Dominique. Pilgrim fowl. Old Gray Hen. Blue Spotted Hen. Dominico. Dominecker.
The Dominique chicken has gone through all of these names through the years, and could be comparable to the Morgan horse because of its influence on American poultry.
The Dominique’s origin is unknown. One theory is that they came with the Pilgrims to the New World, while others believe that they were developed in the French Island of Saint Dominique, now modern-day Haiti.
Their color is similar to the Barred Plymouth Rock, known as “cuckoo” or “hawk coloring”, usually white lines over a black base. However, the white bars of the Dominique are shaped more like a “V”, while the Barred Plymouth Rock is a straight line. The color helps the birds hide from predators.
Dominiques were crossed with Black Java chickens, another old, rarer breed, to create the larger Barred Plymouth Rock chicken in the 1860’s.
The Dominique chicken was the breed of chicken found in coops across the colonies from the 1750’s on. With their hardiness, camouflage, weather endurance, excellent egg laying skills and foraging, they made the perfect homestead chicken. The gentle Dominique was taken along on wagon trains out west and spread across the US. It was accepted into the very first Standard of Perfection of the American Poultry Association in 1873.
Unfortunately, the fate of the breed took a turn for the worse in the 1920’s when many main advocators of the breed passed away. During the Great Depression, Dominique chickens were highly appreciated for their low maintenance, but after World War Two and the advancement of commercial poultry farms, the Dominique fell into the background. Its successor, the Barred Plymouth Rock, took the spotlight and the Dominique started to decline.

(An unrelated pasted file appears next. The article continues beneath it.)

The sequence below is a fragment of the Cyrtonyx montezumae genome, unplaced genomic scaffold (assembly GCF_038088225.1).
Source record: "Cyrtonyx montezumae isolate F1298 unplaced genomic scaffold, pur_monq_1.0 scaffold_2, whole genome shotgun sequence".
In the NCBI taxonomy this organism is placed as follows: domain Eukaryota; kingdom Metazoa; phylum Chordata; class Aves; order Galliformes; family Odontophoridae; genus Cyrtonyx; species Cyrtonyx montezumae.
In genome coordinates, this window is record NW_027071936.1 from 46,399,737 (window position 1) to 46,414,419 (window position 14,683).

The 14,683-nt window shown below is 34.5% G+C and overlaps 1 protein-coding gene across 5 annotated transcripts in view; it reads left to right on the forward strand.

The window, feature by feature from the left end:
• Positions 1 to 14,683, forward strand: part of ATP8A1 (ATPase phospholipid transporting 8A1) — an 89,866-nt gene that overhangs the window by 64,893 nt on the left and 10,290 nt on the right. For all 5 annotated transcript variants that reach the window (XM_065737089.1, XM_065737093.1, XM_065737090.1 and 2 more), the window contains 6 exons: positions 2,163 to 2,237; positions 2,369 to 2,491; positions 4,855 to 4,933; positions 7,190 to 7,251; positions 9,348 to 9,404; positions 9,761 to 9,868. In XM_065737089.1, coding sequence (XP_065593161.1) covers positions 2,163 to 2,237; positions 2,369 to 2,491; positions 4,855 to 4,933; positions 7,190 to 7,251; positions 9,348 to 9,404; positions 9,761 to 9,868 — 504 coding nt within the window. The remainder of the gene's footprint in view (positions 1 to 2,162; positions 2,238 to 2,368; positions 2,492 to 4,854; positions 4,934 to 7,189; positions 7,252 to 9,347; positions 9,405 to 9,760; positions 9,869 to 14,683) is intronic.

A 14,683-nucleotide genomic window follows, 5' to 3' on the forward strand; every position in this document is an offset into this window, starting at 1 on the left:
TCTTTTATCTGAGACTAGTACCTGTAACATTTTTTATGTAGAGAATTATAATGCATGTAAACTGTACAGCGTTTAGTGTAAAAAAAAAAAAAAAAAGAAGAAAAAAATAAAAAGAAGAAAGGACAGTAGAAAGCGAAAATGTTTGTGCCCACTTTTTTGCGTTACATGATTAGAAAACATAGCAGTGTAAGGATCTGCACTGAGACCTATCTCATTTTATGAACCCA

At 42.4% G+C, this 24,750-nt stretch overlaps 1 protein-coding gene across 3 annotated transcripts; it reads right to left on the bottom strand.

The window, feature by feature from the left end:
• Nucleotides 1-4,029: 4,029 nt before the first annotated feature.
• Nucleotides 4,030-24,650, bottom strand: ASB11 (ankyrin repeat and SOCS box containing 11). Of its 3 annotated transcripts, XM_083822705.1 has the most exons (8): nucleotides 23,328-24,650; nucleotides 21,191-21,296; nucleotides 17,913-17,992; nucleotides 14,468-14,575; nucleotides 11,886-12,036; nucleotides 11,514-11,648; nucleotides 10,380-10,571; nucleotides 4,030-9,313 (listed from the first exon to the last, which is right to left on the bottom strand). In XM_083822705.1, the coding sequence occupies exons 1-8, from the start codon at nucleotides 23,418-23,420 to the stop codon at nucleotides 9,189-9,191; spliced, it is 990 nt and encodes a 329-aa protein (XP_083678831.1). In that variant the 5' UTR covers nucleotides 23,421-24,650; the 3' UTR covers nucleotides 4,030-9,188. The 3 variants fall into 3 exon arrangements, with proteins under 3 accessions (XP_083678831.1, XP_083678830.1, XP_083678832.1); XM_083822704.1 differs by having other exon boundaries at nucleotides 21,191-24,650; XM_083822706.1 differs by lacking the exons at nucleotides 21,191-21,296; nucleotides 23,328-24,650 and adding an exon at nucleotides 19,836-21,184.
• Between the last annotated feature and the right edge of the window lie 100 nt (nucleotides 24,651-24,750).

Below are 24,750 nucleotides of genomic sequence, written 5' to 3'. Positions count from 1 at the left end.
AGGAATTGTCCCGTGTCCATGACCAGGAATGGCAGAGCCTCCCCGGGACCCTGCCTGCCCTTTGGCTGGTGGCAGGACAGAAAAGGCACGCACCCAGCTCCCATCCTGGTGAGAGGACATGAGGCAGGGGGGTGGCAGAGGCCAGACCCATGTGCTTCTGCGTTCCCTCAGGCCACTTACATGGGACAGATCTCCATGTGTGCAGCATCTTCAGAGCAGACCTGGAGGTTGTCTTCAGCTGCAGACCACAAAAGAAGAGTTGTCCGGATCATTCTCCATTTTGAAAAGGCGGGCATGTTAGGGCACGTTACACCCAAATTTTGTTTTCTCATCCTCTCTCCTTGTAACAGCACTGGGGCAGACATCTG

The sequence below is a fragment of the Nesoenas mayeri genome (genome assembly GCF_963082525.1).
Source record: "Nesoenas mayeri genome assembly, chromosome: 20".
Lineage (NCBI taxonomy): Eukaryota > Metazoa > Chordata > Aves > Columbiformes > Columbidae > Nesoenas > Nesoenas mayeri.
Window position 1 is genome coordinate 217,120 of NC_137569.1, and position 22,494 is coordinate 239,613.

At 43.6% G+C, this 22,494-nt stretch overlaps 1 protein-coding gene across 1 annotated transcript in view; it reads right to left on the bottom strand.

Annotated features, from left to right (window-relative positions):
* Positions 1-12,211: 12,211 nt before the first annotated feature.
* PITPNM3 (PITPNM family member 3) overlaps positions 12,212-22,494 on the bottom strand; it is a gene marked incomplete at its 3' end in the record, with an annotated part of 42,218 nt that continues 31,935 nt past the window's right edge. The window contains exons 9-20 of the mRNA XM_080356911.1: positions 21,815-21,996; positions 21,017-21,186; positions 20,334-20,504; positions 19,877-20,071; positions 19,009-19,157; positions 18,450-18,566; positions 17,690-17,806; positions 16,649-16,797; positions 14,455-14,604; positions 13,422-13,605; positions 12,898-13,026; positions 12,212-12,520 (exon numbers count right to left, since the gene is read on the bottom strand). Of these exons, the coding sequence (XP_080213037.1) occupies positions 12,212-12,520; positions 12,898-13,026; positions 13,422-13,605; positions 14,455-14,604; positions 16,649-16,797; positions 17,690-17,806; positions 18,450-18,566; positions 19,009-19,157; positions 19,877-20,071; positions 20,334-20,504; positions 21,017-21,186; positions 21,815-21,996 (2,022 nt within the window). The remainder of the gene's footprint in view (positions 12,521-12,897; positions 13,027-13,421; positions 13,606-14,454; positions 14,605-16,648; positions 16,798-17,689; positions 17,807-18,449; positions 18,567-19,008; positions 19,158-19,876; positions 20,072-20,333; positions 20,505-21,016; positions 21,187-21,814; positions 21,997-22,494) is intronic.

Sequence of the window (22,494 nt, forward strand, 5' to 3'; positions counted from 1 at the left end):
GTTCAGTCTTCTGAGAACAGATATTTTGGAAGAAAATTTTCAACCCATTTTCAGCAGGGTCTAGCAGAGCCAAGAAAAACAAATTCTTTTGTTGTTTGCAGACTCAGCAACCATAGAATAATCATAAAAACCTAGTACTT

There were only four breeding flocks in 1970, and the Livestock Conservancy took action to save the breed. It was labeled on the “watch” list as of 2021 and the number of birds is steadily rising.
The Dominique is a rose comb breed, their red combs short and laying flat against the head, which minimizes the danger of frostbite found in single comb breeds. They lay around 280 light brown eggs a year, and dress out to 4.5 lbs of meat for cockerels and 3 lbs for pullets at 16-20 weeks of age, making them substantial dual-purpose chickens.
The chickens are friendly and personable. At our farm, our two friendliest chickens are two Dominique hens named Sue and Star, despite being handled the least as chicks. Star comes to the back porch begging for food and allows herself to be picked up in the middle of the yard.
Their flashy coloring and calm nature makes them popular exhibition birds, and they even have their own breed organization. Because they are so easy to raise, many youth use them in 4-H projects.
Roosters have a U-shaped back and a tail set higher than many American breeds. Hens have a sloping back outline from head to tail. They are yellow skinned and have red earlobes and wattles. They do well free ranging and in confinement.
In conclusion, whether you’re just starting out in chickens or are a seasoned chicken breeder looking for a new breed to try out, the Dominique excels as a dual-purpose chicken, farm companion, and exhibition bird. They make an excellent addition to a coop or homestead, and they are one of the best chickens out there for children to raise. If you’re looking for a new breed of chicken, it would be well worth your time to look into the Dominique, the All American chicken.
By Allie Lynn
Allie Lynn, a farm-loving teenager, fell in love with chickens and ducks after reading The Backyard Homestead Guide to Raising Farm Animals, edited by Gail Damerow. Now the caretaker of the poultry on her family’s farm, Allie plans on helping advocate the Ancona duck breed and hopes to be one of the breeders at an approval meeting someday. Her favorite birds are a Dominique hen named Star who loves tapping on the window for treats and a Khaki Campbell duck named Ming-Ming, who defies the stereotypical “nervous Campbells” by being the most gentle duck in the flock. When she’s not caring for her birds, Allie writes novels and reads books about the poultry she loves.